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Mr. Smith Goes to Washington (1939)

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Mr. Smith Goes to Washington (1939)

Year

Certificate

U

Length

129 mins

Genre

Director

Rating

  5/55/55/55/55/5

 
 
 

The Pride, Passion and Honour of James Stewart

I wouldn't give you two cents for all your fancy rules if, behind them, they didn't have a little bit of plain, ordinary, everyday kindness and a little looking out for the other fella, too - Jefferson Smith

James Stewart as Jefferson Smith in Mr. Smith Goes to Washington

1939 was a very impressive year when it came to movies; there was "The Wizard of Oz", "Goodbye Mr. Chips", "Gone With The Wind" and probably one of my favourite movies from that era "Mr. Smith Goes to Washington". An extremely patriotic movie, there is something rather special about "Mr. Smith Goes to Washington" which makes its message about pride, honour and truth transcends continents so that its message hits home. It also features James Stewart who gives something of himself in his performance, which makes you champion this underdog in a corrupt political system.

When a senator suddenly dies a few weeks short of an important Bill being put through congress there is an urgency to find a replacement, one who can be manipulated by his peers to back the Bill so that they can line their own pockets. Enter the naive leader of the Boy Rangers, Jefferson Smith (James Stewart - The Shootist) who is unexpectedly chosen to be senator by the week minded state governor. Over awed by all the political history of Washington, Smith soon discovers that those elected by the people to serve the people are a corrupt bunch, especially Senator Joseph Paine (Claude Rains - The White Tower) who was a friend of his father. When Smith decides to oppose the Bill he finds himself the focus of much attention as political boss Jim Taylor (Edward Arnold) and Senator Paine throw everything they can at him to silence him before he spoils their plans.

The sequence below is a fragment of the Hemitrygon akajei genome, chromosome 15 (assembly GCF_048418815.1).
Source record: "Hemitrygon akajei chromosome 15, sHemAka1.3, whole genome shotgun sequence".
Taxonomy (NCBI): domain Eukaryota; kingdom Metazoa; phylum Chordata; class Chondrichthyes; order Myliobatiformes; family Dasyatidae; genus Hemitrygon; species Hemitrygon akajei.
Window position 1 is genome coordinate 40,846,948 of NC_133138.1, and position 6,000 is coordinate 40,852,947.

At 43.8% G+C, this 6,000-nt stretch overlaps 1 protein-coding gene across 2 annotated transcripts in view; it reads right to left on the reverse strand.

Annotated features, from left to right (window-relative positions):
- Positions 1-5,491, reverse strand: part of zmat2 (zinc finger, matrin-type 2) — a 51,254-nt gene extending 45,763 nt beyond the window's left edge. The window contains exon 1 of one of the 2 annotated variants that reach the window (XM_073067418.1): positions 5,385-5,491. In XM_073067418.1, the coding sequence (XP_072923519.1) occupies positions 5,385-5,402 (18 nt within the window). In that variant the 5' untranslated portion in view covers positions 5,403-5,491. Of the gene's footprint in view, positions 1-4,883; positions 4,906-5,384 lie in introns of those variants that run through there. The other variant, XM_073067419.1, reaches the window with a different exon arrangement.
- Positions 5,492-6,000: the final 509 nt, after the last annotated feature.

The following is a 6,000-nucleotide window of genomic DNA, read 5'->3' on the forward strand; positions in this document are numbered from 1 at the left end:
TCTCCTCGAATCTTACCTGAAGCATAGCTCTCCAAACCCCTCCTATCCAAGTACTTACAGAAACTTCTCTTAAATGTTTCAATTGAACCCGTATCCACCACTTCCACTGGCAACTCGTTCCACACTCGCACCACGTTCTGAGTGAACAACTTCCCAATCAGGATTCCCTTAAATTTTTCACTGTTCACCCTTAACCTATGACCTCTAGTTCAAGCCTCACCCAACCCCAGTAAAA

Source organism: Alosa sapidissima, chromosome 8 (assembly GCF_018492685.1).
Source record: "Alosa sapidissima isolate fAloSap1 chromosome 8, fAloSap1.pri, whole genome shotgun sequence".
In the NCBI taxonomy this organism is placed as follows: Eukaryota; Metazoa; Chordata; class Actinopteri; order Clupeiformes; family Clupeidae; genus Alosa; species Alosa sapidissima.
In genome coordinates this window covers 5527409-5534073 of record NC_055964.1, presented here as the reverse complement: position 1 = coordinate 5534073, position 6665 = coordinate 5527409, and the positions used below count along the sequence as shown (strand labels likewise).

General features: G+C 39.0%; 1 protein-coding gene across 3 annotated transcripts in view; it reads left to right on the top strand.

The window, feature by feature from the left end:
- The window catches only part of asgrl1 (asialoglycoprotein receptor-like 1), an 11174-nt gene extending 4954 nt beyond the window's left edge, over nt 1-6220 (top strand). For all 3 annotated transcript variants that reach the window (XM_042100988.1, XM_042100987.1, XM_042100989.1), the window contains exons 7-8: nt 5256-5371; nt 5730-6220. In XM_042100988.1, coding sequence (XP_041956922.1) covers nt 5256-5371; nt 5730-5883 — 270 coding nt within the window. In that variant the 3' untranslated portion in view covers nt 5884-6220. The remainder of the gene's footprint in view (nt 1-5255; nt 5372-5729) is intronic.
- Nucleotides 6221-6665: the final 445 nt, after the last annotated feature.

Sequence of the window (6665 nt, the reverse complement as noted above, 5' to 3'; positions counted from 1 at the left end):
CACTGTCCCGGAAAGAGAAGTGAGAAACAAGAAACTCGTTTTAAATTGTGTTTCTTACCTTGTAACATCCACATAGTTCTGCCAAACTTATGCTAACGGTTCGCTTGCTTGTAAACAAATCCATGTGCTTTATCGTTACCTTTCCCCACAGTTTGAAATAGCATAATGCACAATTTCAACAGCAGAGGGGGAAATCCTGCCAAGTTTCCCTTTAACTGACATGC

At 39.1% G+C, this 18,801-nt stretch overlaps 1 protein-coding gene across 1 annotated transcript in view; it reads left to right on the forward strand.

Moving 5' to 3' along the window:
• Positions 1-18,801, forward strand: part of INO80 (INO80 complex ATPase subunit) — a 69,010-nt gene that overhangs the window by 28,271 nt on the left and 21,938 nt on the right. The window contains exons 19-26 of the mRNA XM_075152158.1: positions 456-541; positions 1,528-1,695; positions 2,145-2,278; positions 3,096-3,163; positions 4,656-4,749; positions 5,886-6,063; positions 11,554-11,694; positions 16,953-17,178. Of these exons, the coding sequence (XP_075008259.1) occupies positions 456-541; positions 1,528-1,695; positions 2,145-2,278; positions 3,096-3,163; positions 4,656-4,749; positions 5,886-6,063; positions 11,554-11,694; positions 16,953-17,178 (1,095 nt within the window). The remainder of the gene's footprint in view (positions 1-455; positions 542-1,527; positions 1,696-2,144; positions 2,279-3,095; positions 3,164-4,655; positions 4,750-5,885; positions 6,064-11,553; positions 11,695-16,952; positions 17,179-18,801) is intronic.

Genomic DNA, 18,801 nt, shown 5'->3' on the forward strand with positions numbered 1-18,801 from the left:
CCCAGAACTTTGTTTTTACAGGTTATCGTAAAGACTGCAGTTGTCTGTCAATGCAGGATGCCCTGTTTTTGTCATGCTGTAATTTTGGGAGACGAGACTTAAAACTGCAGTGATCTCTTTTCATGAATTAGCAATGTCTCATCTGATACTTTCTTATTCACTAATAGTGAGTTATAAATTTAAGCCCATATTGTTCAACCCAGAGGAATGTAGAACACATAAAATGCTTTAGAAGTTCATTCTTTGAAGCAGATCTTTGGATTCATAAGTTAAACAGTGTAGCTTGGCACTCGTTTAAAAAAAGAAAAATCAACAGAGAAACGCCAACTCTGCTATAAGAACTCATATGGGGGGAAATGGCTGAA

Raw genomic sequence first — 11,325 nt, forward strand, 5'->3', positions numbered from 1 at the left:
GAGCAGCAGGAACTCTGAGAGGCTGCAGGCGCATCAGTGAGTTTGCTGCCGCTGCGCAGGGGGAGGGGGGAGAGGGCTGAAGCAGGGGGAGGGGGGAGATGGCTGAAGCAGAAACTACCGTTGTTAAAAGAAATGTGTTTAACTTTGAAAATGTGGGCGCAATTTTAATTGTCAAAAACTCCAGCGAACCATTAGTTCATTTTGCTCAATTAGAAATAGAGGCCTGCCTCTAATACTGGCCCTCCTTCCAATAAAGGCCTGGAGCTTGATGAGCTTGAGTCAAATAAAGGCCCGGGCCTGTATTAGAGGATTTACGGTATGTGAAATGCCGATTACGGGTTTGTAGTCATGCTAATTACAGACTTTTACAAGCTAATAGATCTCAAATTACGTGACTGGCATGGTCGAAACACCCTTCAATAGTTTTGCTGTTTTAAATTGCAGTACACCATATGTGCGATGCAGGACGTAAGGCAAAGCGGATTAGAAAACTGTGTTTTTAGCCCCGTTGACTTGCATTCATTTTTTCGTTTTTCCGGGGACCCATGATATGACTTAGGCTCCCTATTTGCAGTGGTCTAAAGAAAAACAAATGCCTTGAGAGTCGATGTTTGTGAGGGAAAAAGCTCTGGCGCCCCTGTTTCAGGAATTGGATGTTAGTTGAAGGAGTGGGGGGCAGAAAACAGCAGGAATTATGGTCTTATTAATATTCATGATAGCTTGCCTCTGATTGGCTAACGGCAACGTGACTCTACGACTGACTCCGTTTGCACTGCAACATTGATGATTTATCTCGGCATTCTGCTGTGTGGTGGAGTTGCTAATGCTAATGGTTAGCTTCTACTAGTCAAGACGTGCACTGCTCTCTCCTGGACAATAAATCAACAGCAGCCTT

Thomas Mitchell and Jean Arthur in Mr. Smith Goes to Washington